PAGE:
What Is The Right Hospital Readmission Rate?
Q: We get a different readmission rate for our nursing center from several sources, so how do I tell which rate is right?
A: Currently, there is no standard method that is used by the Centers for Medicare & Medicaid Services (CMS) to calculate a publicly reported readmission rate for skilled nursing facilities (SNFs). However, CMS does calculate a readmission rate during the QIS survey that I discussed in some detail in my June 2011 column. This 30-day readmission rate, based on a random sample of 30 admissions, is valid for surveyors to use in Stage 1 to determine whether to conduct a Stage 2 investigation.
In Stage 2, surveyors review individual readmissions to determine when they were elective or appropriate, and also when care was inadequate given the individual resident’s risk for readmission. For calculating a raw (or unadjusted) readmission rate, the QIS methodology is the best.
While your unadjusted rate is important so that you know the percentage of your admissions that are readmitted to hospital in 30 days, this is not the “right rate” to determine if you are improving when conducting QAPI, or when comparing with other facilities. When readmission rates are used for comparing facilities (such as in public reporting) or over time, then adjusting for readmission risk is essential.
A “risk-adjusted rate” is necessary for these purposes. Our research team has been calculating risk-adjusted rates that are used by the Medicare Payment Advisory Commission (MedPAC) in its annual reports on SNF quality since 2004 (see March 2014 “MedPAC Report to the Congress”). The challenges in calculating these risk-adjusted rates can result in different methods and different rates, some of which are flawed.
Risk adjustment requires predicting the likelihood that each resident will be readmitted to determine an “expected rate” of readmission. The selection of resident characteristics for making this prediction is where the science comes in. We use a combination of comorbid diseases; functional measures; and measures of cognition, mental health, and selected conditions. We do not use services such as therapy, which are under the discretion of the facility to provide, or prior hospitalization, which would give facilities that hospitalized residents multiple times a distinct advantage. Inclusion of these for risk adjustment is not appropriate.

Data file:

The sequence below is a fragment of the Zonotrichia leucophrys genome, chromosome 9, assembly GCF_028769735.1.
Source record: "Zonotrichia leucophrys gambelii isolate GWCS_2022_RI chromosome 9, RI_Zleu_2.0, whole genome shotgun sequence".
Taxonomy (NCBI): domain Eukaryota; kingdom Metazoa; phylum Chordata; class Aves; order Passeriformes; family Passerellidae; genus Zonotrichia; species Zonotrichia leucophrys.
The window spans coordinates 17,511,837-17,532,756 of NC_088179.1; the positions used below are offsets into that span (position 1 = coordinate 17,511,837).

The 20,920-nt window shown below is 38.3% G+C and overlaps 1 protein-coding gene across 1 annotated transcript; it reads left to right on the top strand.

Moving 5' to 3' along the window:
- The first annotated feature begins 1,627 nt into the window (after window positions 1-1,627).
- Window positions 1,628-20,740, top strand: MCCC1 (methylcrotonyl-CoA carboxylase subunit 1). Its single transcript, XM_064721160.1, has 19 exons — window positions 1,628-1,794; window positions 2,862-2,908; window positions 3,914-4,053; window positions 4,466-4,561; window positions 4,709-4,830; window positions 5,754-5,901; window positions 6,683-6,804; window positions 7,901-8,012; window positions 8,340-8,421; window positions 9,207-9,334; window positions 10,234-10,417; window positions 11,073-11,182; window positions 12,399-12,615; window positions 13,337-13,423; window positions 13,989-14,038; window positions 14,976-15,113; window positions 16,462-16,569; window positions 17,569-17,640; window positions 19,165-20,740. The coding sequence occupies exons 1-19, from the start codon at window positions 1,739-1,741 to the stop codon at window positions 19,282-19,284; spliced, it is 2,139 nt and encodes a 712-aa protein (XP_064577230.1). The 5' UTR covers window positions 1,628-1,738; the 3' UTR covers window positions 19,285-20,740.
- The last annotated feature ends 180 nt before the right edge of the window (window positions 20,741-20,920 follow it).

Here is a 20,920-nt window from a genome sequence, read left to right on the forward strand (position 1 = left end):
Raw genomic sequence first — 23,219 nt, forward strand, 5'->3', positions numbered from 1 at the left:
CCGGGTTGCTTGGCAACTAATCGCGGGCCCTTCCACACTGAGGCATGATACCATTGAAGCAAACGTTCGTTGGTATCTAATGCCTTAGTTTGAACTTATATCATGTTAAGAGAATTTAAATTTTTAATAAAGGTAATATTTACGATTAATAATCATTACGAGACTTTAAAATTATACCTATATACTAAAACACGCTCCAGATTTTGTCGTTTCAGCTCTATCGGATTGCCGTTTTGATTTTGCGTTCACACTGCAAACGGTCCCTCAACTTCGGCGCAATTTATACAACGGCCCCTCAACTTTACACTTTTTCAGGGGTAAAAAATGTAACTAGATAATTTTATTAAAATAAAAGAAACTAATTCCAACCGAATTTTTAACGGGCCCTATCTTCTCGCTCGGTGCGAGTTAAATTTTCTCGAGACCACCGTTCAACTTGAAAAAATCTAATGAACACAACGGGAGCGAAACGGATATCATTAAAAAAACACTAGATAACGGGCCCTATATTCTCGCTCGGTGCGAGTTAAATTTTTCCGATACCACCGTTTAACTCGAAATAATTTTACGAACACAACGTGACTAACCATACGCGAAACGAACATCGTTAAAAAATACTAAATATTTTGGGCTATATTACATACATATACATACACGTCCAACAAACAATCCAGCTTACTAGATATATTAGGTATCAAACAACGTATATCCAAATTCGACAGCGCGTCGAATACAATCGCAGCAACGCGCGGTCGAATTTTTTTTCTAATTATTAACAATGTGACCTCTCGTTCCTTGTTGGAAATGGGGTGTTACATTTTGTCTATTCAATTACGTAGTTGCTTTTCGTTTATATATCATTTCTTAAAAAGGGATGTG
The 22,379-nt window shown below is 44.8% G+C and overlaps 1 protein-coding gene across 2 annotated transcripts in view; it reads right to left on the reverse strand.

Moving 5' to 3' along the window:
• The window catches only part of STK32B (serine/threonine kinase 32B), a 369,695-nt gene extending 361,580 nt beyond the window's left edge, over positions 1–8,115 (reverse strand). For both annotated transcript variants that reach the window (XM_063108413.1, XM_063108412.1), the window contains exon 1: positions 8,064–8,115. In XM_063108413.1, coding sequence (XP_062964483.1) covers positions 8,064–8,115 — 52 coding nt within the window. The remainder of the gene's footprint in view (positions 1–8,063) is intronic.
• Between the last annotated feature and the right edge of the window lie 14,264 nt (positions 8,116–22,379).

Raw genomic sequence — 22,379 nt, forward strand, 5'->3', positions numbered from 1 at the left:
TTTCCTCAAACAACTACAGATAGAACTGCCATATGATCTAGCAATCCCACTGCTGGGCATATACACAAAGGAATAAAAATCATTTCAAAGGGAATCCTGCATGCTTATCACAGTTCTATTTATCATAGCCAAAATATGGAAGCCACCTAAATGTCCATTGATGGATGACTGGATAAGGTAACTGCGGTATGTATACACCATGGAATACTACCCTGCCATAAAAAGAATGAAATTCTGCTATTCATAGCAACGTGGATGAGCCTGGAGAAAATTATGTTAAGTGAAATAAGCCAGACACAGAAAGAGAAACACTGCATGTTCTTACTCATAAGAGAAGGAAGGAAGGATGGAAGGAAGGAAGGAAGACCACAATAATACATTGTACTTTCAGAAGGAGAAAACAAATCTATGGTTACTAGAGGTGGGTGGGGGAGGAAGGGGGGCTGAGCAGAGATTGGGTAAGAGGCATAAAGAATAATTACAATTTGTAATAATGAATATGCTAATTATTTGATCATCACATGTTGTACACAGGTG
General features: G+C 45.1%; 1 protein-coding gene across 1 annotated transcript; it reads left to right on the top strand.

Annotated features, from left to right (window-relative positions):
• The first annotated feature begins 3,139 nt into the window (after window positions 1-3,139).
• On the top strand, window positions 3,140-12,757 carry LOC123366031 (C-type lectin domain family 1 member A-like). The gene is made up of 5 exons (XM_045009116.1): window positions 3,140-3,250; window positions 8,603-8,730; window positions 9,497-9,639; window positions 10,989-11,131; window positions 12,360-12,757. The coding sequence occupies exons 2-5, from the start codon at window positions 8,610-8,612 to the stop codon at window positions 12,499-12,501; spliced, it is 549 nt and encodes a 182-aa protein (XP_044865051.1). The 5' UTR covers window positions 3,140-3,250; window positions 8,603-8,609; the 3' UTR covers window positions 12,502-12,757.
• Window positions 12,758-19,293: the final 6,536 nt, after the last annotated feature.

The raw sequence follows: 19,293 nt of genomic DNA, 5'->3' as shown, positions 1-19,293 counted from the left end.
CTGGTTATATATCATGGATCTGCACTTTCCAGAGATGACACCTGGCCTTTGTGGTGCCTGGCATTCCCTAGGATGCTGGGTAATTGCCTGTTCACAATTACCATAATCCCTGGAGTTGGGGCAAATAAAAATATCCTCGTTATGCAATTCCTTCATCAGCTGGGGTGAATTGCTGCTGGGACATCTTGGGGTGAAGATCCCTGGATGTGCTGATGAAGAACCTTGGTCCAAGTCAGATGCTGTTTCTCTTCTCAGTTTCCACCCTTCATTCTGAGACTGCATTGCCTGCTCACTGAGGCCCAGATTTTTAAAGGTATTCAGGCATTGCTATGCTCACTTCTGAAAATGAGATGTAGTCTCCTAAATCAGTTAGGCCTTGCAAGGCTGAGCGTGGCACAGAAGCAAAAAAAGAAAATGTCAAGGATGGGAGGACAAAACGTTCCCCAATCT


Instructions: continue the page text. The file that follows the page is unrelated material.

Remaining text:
‘Risk adjustment requires predicting the likelihood that each resident will be readmitted to determine an expected rate of readmission.’
Depending on what is included in the model and how they are weighted, one can have very different risk-adjusted rates, even though the raw rate is the same. Using the risk models that CMS uses for the 30-day readmission measures for hospitals has serious limitations, because these were developed for hospital discharges with selected diagnoses that go to any setting, including home with no further care. These models do not t discharges of frail SNF residents well, because discharges to SNFs represent only a small portion of all hospital discharges.
In summary, the raw rate is the right rate when you want to know the proportion of your admissions that get readmitted. However, a correctly calculated risk-adjusted rate is necessary for tracking your rates over time; comparing with other facilities; or in discussions with hospitals, physicians, or integrated care systems such as managed care or accountable care organizations.